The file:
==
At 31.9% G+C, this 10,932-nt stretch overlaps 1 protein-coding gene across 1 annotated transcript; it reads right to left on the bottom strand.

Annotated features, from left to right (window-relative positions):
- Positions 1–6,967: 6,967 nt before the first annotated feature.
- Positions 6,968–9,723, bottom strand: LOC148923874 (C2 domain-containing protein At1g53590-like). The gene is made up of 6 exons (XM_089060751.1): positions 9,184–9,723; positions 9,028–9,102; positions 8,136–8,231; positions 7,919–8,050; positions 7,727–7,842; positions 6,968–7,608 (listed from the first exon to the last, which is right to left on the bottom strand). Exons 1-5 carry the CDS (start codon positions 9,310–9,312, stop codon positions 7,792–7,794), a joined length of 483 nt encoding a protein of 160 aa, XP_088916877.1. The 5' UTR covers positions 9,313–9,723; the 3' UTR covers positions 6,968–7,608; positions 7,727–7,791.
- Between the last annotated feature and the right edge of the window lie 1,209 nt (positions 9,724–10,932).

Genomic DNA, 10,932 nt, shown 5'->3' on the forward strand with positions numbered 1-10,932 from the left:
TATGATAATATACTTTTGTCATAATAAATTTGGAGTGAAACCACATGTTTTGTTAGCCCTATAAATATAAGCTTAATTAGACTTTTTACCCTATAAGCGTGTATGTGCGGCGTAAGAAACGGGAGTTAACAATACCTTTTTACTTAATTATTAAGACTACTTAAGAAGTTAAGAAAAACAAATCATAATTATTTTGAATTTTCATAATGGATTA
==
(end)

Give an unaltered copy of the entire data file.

At 31.9% G+C, this 10,932-nt stretch overlaps 1 protein-coding gene across 1 annotated transcript; it reads right to left on the bottom strand.

Annotated features, from left to right (window-relative positions):
- Positions 1–6,967: 6,967 nt before the first annotated feature.
- Positions 6,968–9,723, bottom strand: LOC148923874 (C2 domain-containing protein At1g53590-like). The gene is made up of 6 exons (XM_089060751.1): positions 9,184–9,723; positions 9,028–9,102; positions 8,136–8,231; positions 7,919–8,050; positions 7,727–7,842; positions 6,968–7,608 (listed from the first exon to the last, which is right to left on the bottom strand). Exons 1-5 carry the CDS (start codon positions 9,310–9,312, stop codon positions 7,792–7,794), a joined length of 483 nt encoding a protein of 160 aa, XP_088916877.1. The 5' UTR covers positions 9,313–9,723; the 3' UTR covers positions 6,968–7,608; positions 7,727–7,791.
- Between the last annotated feature and the right edge of the window lie 1,209 nt (positions 9,724–10,932).

Genomic DNA, 10,932 nt, shown 5'->3' on the forward strand with positions numbered 1-10,932 from the left:
TATGATAATATACTTTTGTCATAATAAATTTGGAGTGAAACCACATGTTTTGTTAGCCCTATAAATATAAGCTTAATTAGACTTTTTACCCTATAAGCGTGTATGTGCGGCGTAAGAAACGGGAGTTAACAATACCTTTTTACTTAATTATTAAGACTACTTAAGAAGTTAAGAAAAACAAATCATAATTATTTTGAATTTTCATAATGGATTA